The plague of bed bugs continues to spread in America, even though it is not THAT hard to prevent spread of these pests. But no one seems to be paying attention to the ways that bed bugs can be kept at bay. Every day I am seeing more and more mattresses, entire beds, and other furniture thrown away because of bed bugs. But people CAN limit their risk if they put their minds to it. With information you can save time, money and stress. But very few people are doing it.
All of America is at risk of bed bug infestations. Many very fancy hotels are already infested. Many homes are infested. But your risk can be reduced and there are many things you can do to limit your chances of getting these pests.
In 2006 I wrote an article about a relatively new but spreading problem: bed bugs. Since I wrote that article the problem has gotten bad enough that it has sparked a whole industry of detection and extermination of bed bugs and has led to hundreds of articles all over the mainstream media reporting on this growing problem. But this has led to misunderstandings and some shady businesses as well. This article is designed to help you avoid bedbugs if possible, and get rid of them if you do get them. The problems continues to get worse. Every week I see sveral mattresses and couches wrapped in plastic laid out (unnecessarily!) on the street to be discarded, probably due to a bed bug scare or infestation. The last few weeks alone I saw some 20 mattresses as well as considerable amount of bedding and a couple of couches all tightly wrapped up and being needlessly thrown out. I assume most of these are due to bed bugs.
In 2010 the building I live in had a bed bug scare. It seemed at first as if several apartments were affected with possibly two separate initial infections (at opposite ends of the building). Turns out that probably only one apartment ever had them, but had the building's managing board not acted rapidly it would have spread. As it was the managing board spent tens of thousands of dollars to pinpoint possibly affected apartments and proactively treat them. During that time we became quite informed about the pests. More recently we had another scare. That turned out to be nothing. But it reinforced our knowledge of the issue. More recently an alert shareholder saw a single bed bug in their apartment. They caught it and put it in a bag so it could be identified. So far it seems like that is the only bed bug to make it in, but the building is spending hundreds of dollars to make sure.
The bad news is the problem continues to spread and a lot of what is being done about it is actually the wrong approach. For example, throwing away your mattress if it has bed bugs is unnecessary and it helps spread the problem because you have just put the bed bugs out on the street where they can get on people's shoes (including your own to re-infest your own home). The good news is there are some very simple things you can do that will prevent them from coming into your living space. Three relatively simple and inexpensive methods greatly reduce your chances of getting them: mattress covers, diatomaceous earth, and rubbing alcohol.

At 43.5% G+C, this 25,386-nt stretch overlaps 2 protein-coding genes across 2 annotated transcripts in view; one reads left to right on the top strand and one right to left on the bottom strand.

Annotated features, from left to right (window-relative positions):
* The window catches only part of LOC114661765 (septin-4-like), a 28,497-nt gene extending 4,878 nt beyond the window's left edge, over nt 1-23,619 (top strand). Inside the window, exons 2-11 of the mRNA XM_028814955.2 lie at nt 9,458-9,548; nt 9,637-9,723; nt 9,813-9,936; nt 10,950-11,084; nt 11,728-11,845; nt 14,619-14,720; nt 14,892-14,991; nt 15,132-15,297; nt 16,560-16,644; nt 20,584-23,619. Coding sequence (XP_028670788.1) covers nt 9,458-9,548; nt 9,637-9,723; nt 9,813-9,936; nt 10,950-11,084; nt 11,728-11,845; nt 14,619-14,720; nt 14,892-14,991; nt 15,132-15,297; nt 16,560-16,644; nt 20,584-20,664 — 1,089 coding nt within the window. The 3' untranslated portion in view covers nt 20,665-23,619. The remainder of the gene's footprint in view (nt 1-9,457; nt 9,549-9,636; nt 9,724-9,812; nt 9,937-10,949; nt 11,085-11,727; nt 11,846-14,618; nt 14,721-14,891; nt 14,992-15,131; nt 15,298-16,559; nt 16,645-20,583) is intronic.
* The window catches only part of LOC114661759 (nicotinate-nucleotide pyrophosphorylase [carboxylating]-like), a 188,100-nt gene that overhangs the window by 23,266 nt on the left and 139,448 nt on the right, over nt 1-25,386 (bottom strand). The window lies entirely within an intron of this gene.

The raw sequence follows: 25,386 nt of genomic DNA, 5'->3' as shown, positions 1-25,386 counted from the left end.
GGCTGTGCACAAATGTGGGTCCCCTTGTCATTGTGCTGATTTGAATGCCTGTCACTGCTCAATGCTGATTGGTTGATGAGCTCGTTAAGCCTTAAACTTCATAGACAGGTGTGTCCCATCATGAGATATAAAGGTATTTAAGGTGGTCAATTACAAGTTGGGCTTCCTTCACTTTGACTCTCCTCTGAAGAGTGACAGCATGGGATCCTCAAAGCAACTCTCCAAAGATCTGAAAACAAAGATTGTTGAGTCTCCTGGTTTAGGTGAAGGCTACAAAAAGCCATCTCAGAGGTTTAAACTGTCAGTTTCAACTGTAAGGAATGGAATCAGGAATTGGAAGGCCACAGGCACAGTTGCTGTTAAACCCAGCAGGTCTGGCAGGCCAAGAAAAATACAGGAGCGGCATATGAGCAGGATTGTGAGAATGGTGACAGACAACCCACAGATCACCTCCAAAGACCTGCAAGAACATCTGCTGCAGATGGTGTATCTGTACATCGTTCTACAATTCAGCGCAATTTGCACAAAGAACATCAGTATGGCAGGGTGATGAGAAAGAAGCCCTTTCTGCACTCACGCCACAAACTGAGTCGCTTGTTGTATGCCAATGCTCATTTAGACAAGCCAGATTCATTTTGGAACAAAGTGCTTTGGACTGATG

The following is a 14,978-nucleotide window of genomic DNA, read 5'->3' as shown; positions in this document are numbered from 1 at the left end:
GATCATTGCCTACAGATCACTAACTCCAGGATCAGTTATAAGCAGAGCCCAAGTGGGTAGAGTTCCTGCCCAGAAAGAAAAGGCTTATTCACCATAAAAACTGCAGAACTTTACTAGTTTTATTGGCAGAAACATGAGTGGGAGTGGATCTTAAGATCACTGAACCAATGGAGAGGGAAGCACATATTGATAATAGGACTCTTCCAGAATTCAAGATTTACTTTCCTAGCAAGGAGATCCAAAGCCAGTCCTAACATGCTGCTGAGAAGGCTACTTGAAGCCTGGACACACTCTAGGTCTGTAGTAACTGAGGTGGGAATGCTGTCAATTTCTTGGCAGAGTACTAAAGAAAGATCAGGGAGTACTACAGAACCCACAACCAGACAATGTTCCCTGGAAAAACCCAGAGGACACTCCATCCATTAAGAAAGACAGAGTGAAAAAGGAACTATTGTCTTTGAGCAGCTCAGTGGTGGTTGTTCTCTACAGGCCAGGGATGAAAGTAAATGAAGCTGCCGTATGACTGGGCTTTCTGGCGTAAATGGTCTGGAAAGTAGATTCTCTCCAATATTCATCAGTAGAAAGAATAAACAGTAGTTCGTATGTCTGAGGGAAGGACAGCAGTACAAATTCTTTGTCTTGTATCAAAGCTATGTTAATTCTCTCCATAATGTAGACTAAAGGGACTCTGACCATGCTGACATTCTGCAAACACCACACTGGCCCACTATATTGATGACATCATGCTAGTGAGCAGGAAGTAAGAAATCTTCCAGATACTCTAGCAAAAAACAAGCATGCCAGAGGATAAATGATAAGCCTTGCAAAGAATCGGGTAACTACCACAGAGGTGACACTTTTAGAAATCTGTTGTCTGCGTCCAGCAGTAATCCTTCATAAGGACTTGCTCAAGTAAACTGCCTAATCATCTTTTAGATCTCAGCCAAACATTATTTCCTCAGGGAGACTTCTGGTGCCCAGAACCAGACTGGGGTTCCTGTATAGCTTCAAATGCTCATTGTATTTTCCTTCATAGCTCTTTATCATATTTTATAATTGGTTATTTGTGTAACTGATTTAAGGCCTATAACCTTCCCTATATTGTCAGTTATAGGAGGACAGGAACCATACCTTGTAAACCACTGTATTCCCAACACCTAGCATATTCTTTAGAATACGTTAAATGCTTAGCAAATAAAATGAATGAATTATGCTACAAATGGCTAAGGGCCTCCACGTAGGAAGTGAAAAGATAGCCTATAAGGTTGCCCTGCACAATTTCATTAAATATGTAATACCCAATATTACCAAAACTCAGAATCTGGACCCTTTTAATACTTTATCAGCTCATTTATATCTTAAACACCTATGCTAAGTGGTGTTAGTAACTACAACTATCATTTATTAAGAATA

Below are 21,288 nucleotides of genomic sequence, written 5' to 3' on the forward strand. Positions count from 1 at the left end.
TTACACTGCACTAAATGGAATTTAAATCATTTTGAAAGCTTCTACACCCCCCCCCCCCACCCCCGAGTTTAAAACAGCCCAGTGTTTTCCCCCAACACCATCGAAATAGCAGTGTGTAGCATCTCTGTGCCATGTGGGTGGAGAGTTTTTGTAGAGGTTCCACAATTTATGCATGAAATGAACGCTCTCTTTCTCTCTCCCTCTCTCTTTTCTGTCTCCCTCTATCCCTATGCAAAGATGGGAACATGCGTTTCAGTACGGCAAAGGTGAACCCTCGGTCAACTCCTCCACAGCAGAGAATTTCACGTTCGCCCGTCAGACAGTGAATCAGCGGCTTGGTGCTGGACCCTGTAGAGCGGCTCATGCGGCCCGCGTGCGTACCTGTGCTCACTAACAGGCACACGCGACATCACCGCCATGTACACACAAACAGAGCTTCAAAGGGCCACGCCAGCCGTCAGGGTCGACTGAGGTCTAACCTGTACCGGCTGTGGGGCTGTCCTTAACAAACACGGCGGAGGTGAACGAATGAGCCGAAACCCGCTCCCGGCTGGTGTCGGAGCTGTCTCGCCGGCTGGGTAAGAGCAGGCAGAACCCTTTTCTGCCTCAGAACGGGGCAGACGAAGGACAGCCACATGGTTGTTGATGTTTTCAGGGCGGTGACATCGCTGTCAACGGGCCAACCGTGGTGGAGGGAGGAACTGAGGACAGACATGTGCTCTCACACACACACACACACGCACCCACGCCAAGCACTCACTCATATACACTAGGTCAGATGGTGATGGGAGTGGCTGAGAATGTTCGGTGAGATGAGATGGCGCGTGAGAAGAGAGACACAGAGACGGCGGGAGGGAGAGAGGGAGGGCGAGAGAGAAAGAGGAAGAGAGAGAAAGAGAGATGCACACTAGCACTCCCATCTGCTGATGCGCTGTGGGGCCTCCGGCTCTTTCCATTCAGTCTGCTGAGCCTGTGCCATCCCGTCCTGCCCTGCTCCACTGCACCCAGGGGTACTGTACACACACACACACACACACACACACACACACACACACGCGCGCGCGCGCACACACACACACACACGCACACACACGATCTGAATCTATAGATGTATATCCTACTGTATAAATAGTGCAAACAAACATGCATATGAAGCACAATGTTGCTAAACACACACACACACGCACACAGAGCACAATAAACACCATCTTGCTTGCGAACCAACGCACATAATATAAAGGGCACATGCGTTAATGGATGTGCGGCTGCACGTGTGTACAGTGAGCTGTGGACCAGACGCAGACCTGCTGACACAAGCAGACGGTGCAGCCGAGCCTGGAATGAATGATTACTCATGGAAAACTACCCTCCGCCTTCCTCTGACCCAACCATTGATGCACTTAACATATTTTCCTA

First, the problem...
From the NYC Department of Health and Mental Hygiene website:
Bed bugs are small insects that feed on the blood of mammals and birds. Adult bed bugs are oval, wingless and rusty red colored, and have flat bodies, antennae and small eyes. They are visible to the naked eye, but often hide in cracks and crevices. When bed bugs feed, their bodies swell and become a brighter red. In homes, bed bugs feed primarily on the blood of humans, usually at night when people are sleeping...
Typically, the bite is painless and rarely awakens a sleeping person. However, it can produce large, itchy welts on the skin. Welts from bed bug bites do not have a red spot in the center--those welts are more characteristic of flea bites...
Although bed bugs may be a nuisance to people, they are not known to spread disease.
That is also good news. Bed bugs are not disease vectors like mosquitoes. They are just irritating in the extreme...and they can really infest an apartment if not properly addressed. But no one gets sick or dies from bed bugs.
The problem first became wide spread in NYC in 2005...after a lull of about 60 years where there were few or no reportings of bed bugs in NYC, one of the current epicenters. Since then the epidemic has taken off. Now I have heard from one professional that one out of every eleven apartment units in NYC has bed bugs. Let me emphasize that I was sounding the alarm early on this one!
Why the sudden epidemic? There are several possible reasons. Some have tried to blame it on immigrants. That is almost certainly not true since here in NYC we have a pretty constant influx of immigrants and the influx of bed bugs has never correlated with influx of immigrants. If this was going to be a major source of spread, there would not have been a 60 year lull. NYC has always been a major immigrant hub (I know my ancestors came through here) but the upswing in bed bugs seems to have only started around 2005 for NYC. But elsewhere in the country the upswing started more like 2000, according to a an article from Time Magazine back when I first looked into this. Blaming immigrants is just plain unfounded.